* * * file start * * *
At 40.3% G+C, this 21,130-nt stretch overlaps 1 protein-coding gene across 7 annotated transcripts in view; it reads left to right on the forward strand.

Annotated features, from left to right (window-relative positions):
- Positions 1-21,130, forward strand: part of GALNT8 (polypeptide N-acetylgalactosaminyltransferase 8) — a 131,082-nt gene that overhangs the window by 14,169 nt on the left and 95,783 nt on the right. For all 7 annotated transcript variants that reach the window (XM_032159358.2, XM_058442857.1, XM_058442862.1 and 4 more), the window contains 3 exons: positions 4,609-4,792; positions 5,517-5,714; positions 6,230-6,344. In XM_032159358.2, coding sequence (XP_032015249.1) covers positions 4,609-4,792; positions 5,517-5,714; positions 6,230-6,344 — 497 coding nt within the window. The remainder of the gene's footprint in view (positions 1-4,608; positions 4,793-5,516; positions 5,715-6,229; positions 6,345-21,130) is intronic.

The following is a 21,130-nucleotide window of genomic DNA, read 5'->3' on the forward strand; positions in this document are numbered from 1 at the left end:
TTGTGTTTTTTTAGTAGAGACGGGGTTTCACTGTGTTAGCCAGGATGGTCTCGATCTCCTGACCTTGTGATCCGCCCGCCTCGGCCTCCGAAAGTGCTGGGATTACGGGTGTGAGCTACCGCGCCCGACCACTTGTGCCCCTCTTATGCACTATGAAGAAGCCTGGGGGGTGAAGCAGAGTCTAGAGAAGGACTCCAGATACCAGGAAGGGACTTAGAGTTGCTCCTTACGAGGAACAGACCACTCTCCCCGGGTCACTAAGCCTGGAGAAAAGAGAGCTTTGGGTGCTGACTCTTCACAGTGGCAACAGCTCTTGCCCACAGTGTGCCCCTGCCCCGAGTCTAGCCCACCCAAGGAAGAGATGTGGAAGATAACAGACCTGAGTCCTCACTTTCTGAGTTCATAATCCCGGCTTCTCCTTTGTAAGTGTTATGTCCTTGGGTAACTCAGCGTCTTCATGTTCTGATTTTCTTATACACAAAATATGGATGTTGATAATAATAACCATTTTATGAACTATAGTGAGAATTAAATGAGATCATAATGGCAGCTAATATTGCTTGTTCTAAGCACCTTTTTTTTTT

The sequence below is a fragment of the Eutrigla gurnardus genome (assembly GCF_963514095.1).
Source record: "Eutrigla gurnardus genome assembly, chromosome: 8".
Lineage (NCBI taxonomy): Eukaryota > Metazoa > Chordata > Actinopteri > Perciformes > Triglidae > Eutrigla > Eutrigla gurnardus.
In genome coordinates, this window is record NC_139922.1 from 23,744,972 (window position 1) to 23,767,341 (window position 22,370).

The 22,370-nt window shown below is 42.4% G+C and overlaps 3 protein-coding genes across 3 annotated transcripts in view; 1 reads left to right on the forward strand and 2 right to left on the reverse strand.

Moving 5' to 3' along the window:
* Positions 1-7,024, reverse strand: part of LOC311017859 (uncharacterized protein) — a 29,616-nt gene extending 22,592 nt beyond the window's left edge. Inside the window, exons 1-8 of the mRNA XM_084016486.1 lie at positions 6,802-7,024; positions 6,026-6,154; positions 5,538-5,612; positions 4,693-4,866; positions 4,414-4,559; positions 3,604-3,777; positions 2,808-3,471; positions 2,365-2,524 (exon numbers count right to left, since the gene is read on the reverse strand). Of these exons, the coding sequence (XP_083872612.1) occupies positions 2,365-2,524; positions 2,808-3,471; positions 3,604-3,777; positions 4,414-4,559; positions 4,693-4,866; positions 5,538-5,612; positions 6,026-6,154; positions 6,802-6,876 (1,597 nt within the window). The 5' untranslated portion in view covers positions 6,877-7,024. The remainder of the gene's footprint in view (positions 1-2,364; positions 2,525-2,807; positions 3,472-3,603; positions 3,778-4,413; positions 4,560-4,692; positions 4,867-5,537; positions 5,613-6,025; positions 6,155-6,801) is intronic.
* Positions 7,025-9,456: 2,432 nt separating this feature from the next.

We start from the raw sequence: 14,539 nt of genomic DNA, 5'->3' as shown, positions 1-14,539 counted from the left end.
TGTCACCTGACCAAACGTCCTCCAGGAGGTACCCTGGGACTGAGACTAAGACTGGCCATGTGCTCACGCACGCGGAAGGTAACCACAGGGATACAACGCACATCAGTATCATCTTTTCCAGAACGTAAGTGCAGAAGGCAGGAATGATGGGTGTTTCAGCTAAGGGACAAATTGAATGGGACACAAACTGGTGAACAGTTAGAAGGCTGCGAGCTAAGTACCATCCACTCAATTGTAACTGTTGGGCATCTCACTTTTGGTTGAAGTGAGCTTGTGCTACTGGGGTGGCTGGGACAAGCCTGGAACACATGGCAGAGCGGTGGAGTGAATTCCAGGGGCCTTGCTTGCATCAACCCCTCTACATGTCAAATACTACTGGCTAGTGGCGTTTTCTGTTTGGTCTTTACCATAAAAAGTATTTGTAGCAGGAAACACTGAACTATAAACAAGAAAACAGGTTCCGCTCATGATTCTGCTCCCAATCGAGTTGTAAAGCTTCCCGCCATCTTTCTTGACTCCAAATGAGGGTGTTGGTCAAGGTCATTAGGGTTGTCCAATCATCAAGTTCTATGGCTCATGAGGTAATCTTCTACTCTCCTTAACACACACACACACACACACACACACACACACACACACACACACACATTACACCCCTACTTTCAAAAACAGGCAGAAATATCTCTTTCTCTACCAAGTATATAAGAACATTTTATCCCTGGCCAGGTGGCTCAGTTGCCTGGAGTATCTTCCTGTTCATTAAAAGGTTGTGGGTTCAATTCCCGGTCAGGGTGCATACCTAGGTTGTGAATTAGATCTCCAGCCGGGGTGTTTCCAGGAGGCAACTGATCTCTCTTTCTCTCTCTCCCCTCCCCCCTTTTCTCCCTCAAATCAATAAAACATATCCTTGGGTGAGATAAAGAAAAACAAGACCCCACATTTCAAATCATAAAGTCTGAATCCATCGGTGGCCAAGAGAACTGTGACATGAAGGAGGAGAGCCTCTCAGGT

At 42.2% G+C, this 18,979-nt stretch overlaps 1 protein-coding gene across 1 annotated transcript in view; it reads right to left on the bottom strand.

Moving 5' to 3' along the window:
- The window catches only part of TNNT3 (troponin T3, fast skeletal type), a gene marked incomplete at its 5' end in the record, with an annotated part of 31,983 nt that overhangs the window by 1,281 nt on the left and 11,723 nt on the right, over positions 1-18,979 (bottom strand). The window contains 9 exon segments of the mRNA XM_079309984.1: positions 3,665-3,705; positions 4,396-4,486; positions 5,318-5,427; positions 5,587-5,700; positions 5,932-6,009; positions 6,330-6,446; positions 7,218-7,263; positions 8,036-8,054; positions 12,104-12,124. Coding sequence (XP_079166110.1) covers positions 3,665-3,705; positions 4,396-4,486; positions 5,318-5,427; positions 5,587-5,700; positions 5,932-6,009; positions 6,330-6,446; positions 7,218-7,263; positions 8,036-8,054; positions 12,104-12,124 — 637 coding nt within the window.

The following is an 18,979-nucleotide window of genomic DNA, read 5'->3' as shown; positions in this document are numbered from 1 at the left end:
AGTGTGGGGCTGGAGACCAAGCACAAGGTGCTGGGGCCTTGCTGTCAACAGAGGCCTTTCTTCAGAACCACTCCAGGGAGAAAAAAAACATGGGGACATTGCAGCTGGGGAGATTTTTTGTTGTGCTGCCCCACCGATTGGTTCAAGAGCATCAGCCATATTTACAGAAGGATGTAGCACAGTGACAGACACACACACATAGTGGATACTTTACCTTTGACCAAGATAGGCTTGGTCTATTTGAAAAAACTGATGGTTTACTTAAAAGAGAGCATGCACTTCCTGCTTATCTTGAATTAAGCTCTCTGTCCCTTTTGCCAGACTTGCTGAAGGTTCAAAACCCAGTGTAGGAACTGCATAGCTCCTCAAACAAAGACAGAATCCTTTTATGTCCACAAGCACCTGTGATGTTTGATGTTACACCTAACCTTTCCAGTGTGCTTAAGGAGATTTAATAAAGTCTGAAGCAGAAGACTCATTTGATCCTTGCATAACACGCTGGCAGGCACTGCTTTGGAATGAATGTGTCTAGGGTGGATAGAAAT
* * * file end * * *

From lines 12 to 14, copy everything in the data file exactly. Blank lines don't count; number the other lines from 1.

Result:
* Positions 1-7,024, reverse strand: part of LOC311017859 (uncharacterized protein) — a 29,616-nt gene extending 22,592 nt beyond the window's left edge. Inside the window, exons 1-8 of the mRNA XM_084016486.1 lie at positions 6,802-7,024; positions 6,026-6,154; positions 5,538-5,612; positions 4,693-4,866; positions 4,414-4,559; positions 3,604-3,777; positions 2,808-3,471; positions 2,365-2,524 (exon numbers count right to left, since the gene is read on the reverse strand). Of these exons, the coding sequence (XP_083872612.1) occupies positions 2,365-2,524; positions 2,808-3,471; positions 3,604-3,777; positions 4,414-4,559; positions 4,693-4,866; positions 5,538-5,612; positions 6,026-6,154; positions 6,802-6,876 (1,597 nt within the window). The 5' untranslated portion in view covers positions 6,877-7,024. The remainder of the gene's footprint in view (positions 1-2,364; positions 2,525-2,807; positions 3,472-3,603; positions 3,778-4,413; positions 4,560-4,692; positions 4,867-5,537; positions 5,613-6,025; positions 6,155-6,801) is intronic.
* Positions 7,025-9,456: 2,432 nt separating this feature from the next.

We start from the raw sequence: 14,539 nt of genomic DNA, 5'->3' as shown, positions 1-14,539 counted from the left end.